|Manual for Survival : A Chernobyl Guide to the Future
|Introduction: The Survivor's Manual||1||(12)|
|Liquidators at Hospital No. 6||13||(13)|
|Physicists and Physicians||67||(14)|
|Making Sausage of Disaster||99||(9)|
|The Great Chernobyl Acceleration||132||(13)|
|PART IV POST-APOCALYPSE POLITICS|
|The Superpower Self-Help Initiative||177||(6)|
|PART VI SCIENCE ACROSS THE IRON CURTAIN|
|Marie Curie's Fingerprint||216||(9)|
|Thyroid Cancer: The Canary in the Medical Mine||240||(9)|
|PART VII SURVIVAL ARTISTS|
|Conclusion: Berry Picking into the Future||301||(12)|
|Note on Transliteration and Translation||317||(2)|
|List of Archives and Interviews||319||(4)|
Governments and journalists tell us that though Chernobyl was "the worst nuclear disaster in history," a reassuringly small number of people died (44), and nature recovered. Yet, drawing on a decade of fine-grained archival research and interviews in Ukraine, Russia, and Belarus, Kate Brown uncovers a much more disturbing story-one in which radioactive isotypes caused hundreds of thousands of casualties.Scores of Soviet scientists, bureaucrats, and civilians documented stunning increases in cases of birth defects, child mortality, cancers, and a multitude of prosaic diseases, which they linked to Chernobyl. Worried that this evidence would blow the lid on the effects of massive radiation release from weapons testing during the Cold War, international scientists and diplomats tried to bury or discredit it. A haunting revelation of how political exigencies shape responses to disaster, Manual for Survival makes clear the irreversible impact on every living thing not just from Chernobyl, but from eight decades of radiation from nuclear energy and weaponry.
"Why don't we know more?" That is the haunting question at the heart of Brown's searing account of the Chernobyl nuclear disaster, which occurred in August 1986. For decades, she observes, scientists have called for a long-term study on the deadly effects of Chernobyl. This is her noble attempt to examine the accident and its devastating medical and environmental consequences. The official story from the Ukrainian government was that "only" 54 men died from acute radioactive poisoning and several thousand children had nonfatal thyroid cancer. But other sources claimed more frightening statistics: in 2005, the UN Chernobyl Forum forecast from 2,000 to 9,000 future cancer deaths; worse, Greenpeace stated that 200,000 people had already died and predicted an additional 93,000 fatalities. Brown's goal was to "substantiate every claim, cross-reference it, and use the archives as my guide." In her exhaustive account of the tragedy, Brown profiles people who responded immediately to the accident and residents who were left behind in the contaminated zones while also exploring the environmental consequences. An important endeavor as this nuclear debacle recedes further into history. Copyright 2019 Booklist Reviews.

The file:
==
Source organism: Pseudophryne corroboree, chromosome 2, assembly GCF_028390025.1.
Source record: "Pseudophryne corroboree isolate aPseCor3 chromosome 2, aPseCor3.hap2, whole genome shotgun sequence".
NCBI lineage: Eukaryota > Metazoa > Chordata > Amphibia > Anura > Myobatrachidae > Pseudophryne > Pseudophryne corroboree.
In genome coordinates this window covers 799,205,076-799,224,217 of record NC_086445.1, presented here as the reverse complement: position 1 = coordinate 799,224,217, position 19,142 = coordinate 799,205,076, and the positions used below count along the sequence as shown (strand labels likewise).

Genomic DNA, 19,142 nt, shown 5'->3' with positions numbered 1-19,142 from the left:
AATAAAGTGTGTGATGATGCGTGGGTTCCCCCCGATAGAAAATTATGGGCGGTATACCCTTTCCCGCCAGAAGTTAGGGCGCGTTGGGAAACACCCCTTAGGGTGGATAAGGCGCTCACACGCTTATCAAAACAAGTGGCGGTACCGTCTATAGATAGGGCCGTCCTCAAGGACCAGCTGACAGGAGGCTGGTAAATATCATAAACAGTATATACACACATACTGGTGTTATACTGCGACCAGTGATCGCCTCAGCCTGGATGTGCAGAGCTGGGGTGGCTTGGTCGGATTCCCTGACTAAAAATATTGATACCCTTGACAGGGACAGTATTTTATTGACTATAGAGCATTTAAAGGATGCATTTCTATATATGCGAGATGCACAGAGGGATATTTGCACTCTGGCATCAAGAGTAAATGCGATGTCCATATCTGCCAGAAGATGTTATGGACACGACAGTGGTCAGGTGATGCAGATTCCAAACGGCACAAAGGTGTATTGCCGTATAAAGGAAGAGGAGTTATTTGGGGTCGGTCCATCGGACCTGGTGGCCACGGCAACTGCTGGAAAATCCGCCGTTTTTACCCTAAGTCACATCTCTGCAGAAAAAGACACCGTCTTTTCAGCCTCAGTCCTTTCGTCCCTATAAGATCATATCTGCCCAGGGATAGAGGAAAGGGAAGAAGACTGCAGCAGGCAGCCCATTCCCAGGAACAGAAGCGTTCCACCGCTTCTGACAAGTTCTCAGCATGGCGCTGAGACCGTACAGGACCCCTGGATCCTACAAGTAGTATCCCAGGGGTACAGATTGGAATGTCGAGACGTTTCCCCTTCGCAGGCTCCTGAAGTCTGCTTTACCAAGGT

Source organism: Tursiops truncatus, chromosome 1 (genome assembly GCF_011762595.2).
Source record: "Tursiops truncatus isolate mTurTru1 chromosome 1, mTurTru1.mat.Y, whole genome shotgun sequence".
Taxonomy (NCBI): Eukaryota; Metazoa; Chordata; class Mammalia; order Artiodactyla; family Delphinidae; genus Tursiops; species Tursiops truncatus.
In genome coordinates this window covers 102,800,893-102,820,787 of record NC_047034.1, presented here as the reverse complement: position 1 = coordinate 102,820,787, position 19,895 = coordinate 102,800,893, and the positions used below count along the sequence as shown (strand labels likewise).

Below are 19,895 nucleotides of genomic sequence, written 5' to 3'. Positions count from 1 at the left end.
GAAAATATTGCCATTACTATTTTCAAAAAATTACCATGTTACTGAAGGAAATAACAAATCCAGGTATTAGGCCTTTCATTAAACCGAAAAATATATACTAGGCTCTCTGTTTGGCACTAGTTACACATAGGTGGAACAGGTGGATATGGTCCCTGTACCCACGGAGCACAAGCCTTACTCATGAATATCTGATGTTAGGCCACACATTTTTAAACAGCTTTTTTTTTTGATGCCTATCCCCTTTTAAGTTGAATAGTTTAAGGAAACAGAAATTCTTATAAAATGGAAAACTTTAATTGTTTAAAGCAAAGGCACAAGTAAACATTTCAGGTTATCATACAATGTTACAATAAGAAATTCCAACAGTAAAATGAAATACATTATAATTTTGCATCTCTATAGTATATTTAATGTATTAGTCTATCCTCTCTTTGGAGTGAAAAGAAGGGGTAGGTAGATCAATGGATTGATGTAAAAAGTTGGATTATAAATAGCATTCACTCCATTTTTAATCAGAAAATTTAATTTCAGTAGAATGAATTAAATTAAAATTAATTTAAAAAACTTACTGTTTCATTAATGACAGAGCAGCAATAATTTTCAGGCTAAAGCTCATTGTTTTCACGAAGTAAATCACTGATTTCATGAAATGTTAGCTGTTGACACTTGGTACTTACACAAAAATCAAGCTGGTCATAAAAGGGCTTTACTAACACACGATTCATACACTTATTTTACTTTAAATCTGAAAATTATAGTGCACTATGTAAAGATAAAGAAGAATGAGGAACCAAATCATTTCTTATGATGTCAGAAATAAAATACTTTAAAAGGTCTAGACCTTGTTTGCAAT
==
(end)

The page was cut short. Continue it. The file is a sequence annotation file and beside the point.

An award-winning historian challenges the notion that the 1986 Chernobyl nuclear accident had few consequences, arguing that the "public health disaster" killed at least 35,000 to 150,000 people and left most adults and children in affected areas sick with cancer, anemia, and other illnesses. In this explosive, exquisitely researched account, Brown (Environmental and Nuclear History/Univ. of Maryland, Baltimore County; Plutopia: Nuclear Families in Atomic Cities and the Great Soviet and American Plutonium Disasters, 2013, etc.) draws on four years of fieldwork in Soviet and other archives—27 total, some previously unvisited—and in towns and farms in contaminated territories to provide a powerful story of the devastating health and environmental effects of radioactive fallout in areas outside the 30-kilometer Chernobyl Exclusion Zone. "The accounts of unspecific, widespread, and chronic illness, reproductive problems, and acute increases in cancer resound like a la ment across the area of Chernobyl fallout," she writes. The official death toll from the exploding nuclear power plant was 54, but there was never any long-term study of health consequences, including the effects of exposure to radiation over time. After interviewing workers, evacuees, and scientists; visiting affected factories, swamp ecosystems, and abandoned towns; and examining transcripts of secret Politburo meetings and other documents, the author concludes that Soviet officials hid the radiation's impact through "secrecy, censorship, counterespionage, and fabricated news." In the face of Soviet "half-truths and bald-faced lies," international scientists nodded agreeably. Like the Soviets, Western officials blamed stress—not radiation—for health issues, out of fear of Chernobyl's implications for other radiation exposures and possible lawsuits. Brown's prose is sometimes technical but largely accessible and even turns poetic when she describes changed lives . She offers horrifying descriptions of the processing of radioactive meat and other foods for shipment to large cities and towns and of the continuing sale abroad of contaminated berries. This sobering book should be read—and studied—by policymakers and citizens; pair with Adam Higginbotham's Midnight in Chernobyl to spark a renewed debate over nuclear power. Copyright Kirkus 2019 Kirkus/BPI Communications. All rights reserved.